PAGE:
Museum Reopening will be a Slow Process
Chair of the National Museum Directors' Council, Sir Ian Blatchford, has today written an article for the Telegraph outlining the "slow process" of museum reopening.
Please see below for the content of the article, published May 20th 2020.
Museums will recover – but it will be a slow process
The major museums I represent across the country, as chairman of the National Museum Directors’ Council and chief executive of the Science Museum Group of five museums including London’s Science Museum, receive a staggering 85 million visits each year. And I know from the huge increase in digital traffic right now (for example, we’ve had a fourfold leap in interest in the educational sections of our site – a trend that is likely to be reflected sector wide) that legions of children and families want us back in their lives.
The museum teams long for that too. We thrive on social gathering, inclusion and the excitement of some of the greatest art and science collections in the world.
Visiting the Science Museum last week, it felt as silent and forlorn as Miss Havisham’s mansion in Great Expectations.
The Government has trailed the possibility of museums reopening from July 4, but do not expect many of our national and regional museums to be racing towards it with undue haste. Our sector is not looking at the date in the Government’s conditional plan as a target. Our path to reopening will be guided by two things: the safety of our visitors and staff, and financial sustainability.
Museums have a vast and vital role to play in the UK’s recovery, but first they must survive. For some museums, reopening too soon could be financially perverse since there won’t be the visitor numbers to sustain the additional costs of being open. For others, not opening before the summer is over could prove problematic too – many smaller museums need to open more quickly to at least give them some chance of income.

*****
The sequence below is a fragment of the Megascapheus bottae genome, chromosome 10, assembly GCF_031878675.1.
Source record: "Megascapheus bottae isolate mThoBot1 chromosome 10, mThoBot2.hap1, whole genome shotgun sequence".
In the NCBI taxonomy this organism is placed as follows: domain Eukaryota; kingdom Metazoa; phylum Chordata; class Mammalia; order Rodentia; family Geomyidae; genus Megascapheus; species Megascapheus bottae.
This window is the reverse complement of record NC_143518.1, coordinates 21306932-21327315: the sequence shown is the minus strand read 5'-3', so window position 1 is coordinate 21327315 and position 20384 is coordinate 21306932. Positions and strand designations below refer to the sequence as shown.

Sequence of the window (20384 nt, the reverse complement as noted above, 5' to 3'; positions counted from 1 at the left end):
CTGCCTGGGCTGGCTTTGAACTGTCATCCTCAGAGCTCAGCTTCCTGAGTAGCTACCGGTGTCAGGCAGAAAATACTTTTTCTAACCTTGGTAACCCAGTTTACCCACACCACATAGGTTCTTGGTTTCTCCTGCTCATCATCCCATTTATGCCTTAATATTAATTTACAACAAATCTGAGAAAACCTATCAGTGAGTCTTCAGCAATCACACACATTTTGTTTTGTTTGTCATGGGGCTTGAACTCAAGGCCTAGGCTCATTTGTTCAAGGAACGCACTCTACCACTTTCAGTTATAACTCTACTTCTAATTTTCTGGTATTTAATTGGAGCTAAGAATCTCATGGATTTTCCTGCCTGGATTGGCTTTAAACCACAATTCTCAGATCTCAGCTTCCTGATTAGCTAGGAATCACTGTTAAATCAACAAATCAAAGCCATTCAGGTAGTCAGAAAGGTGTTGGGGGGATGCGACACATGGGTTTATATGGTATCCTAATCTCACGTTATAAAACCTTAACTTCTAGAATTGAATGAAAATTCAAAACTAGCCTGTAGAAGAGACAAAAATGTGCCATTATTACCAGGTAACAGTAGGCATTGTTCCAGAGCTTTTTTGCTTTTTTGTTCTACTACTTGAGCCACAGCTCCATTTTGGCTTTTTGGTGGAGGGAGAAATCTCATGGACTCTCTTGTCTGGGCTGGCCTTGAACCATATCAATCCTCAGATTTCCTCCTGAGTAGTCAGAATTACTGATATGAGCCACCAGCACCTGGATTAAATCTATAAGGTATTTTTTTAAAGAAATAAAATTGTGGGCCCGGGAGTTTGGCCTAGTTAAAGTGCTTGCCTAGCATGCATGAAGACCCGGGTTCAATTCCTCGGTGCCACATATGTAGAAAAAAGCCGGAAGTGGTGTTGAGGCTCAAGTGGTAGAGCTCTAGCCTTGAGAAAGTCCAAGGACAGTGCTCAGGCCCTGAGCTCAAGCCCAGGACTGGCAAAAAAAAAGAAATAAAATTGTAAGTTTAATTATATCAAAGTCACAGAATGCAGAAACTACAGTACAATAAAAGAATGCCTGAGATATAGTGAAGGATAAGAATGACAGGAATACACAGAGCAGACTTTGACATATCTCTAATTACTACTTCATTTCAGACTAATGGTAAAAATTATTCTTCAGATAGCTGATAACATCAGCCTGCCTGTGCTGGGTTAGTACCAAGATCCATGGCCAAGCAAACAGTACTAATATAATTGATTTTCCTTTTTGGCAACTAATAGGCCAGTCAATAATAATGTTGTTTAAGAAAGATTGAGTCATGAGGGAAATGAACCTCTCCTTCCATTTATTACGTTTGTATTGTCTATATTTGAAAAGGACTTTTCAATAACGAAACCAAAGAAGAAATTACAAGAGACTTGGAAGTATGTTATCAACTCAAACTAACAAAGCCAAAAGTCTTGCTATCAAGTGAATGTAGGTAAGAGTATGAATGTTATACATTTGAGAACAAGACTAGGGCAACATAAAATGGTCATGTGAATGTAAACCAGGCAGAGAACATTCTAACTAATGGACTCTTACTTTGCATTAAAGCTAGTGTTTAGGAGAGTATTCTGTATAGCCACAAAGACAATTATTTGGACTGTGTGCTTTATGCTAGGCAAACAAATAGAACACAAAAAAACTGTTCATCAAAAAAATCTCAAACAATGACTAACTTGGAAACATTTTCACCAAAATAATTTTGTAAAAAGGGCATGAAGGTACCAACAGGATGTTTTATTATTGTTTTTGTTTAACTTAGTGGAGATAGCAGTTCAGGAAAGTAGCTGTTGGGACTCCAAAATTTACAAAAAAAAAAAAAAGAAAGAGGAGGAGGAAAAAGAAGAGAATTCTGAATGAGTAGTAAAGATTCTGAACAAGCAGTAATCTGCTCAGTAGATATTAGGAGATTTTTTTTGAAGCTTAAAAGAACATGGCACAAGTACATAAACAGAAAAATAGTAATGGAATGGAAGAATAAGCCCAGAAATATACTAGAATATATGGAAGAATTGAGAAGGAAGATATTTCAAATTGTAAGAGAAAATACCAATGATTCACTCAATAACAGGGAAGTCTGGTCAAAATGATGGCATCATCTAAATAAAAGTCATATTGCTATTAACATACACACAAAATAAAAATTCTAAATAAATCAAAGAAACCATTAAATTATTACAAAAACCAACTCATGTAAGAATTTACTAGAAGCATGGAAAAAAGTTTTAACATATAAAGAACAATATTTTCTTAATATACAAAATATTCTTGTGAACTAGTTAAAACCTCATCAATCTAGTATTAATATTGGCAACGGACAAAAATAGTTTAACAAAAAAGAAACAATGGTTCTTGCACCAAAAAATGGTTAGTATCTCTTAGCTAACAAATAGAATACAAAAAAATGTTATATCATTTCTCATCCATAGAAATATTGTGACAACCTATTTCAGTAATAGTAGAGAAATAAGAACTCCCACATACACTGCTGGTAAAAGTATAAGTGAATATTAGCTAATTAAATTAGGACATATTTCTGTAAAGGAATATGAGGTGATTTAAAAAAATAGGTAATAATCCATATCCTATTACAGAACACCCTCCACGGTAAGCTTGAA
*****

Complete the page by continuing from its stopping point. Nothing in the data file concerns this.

My own group has museums in London, Manchester, York, Bradford and Shildon, in County Durham, and so local contexts will be vital. That means considering public transport, regional infection rates, the status of major university complexes in which some of them are sited, and the planning and tourism plans of each city and town.
There will certainly not be one grand opening date, but a series of considered stages, reflecting joint thinking and planning, and also learning from our sister institutions around the world, some of whom are a little further along the track: France, for example, is already trialling opening the smaller museums before the larger ones, so we shall observe how those fare. The German model of heavily subsidising their museums is in sharp contrast to the American, where institutions receive scant government support: the British is a mix of both, so we can learn from each country but need to develop bespoke solutions.
You can expect the opening process to begin in July and run into autumn and beyond.
For my own museum group, for example, the National Railway Museum in York, which has a car park and can accommodate a lot of cycle racks, may well open before the Science Museum in London. It also has the outdoor space for people to sit and eat their own food, because so many visitors come in family groups and having something to eat is all part of the day out.